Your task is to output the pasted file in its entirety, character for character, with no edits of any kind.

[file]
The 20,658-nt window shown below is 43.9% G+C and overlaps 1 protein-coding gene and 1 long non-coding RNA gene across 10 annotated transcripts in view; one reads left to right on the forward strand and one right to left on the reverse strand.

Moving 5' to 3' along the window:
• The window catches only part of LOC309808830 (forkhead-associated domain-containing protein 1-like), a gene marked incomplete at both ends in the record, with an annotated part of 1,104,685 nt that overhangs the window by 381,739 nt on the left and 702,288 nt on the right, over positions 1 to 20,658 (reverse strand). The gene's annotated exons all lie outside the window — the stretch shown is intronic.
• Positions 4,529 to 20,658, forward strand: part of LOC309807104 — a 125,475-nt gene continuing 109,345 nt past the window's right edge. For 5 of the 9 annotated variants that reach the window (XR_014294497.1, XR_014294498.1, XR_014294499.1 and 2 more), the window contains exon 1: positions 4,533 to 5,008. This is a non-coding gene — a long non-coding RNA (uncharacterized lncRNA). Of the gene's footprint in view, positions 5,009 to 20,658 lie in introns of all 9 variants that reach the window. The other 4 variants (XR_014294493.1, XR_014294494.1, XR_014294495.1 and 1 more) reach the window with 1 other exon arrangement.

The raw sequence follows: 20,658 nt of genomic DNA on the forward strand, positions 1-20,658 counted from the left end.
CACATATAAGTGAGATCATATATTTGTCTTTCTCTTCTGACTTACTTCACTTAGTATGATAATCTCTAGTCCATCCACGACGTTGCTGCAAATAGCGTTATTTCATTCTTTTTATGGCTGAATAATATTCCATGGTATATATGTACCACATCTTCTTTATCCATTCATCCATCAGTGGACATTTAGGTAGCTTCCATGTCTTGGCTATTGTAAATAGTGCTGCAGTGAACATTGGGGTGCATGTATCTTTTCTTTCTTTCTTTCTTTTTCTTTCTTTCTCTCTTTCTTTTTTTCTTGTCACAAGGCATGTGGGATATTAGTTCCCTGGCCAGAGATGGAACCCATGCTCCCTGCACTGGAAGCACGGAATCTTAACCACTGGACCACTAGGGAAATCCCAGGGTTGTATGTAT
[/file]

The 20,658-nt window shown below is 43.9% G+C and overlaps 1 protein-coding gene and 1 long non-coding RNA gene across 10 annotated transcripts in view; one reads left to right on the forward strand and one right to left on the reverse strand.

Moving 5' to 3' along the window:
• The window catches only part of LOC309808830 (forkhead-associated domain-containing protein 1-like), a gene marked incomplete at both ends in the record, with an annotated part of 1,104,685 nt that overhangs the window by 381,739 nt on the left and 702,288 nt on the right, over positions 1 to 20,658 (reverse strand). The gene's annotated exons all lie outside the window — the stretch shown is intronic.
• Positions 4,529 to 20,658, forward strand: part of LOC309807104 — a 125,475-nt gene continuing 109,345 nt past the window's right edge. For 5 of the 9 annotated variants that reach the window (XR_014294497.1, XR_014294498.1, XR_014294499.1 and 2 more), the window contains exon 1: positions 4,533 to 5,008. This is a non-coding gene — a long non-coding RNA (uncharacterized lncRNA). Of the gene's footprint in view, positions 5,009 to 20,658 lie in introns of all 9 variants that reach the window. The other 4 variants (XR_014294493.1, XR_014294494.1, XR_014294495.1 and 1 more) reach the window with 1 other exon arrangement.

The raw sequence follows: 20,658 nt of genomic DNA on the forward strand, positions 1-20,658 counted from the left end.
CACATATAAGTGAGATCATATATTTGTCTTTCTCTTCTGACTTACTTCACTTAGTATGATAATCTCTAGTCCATCCACGACGTTGCTGCAAATAGCGTTATTTCATTCTTTTTATGGCTGAATAATATTCCATGGTATATATGTACCACATCTTCTTTATCCATTCATCCATCAGTGGACATTTAGGTAGCTTCCATGTCTTGGCTATTGTAAATAGTGCTGCAGTGAACATTGGGGTGCATGTATCTTTTCTTTCTTTCTTTCTTTTTCTTTCTTTCTCTCTTTCTTTTTTTCTTGTCACAAGGCATGTGGGATATTAGTTCCCTGGCCAGAGATGGAACCCATGCTCCCTGCACTGGAAGCACGGAATCTTAACCACTGGACCACTAGGGAAATCCCAGGGTTGTATGTAT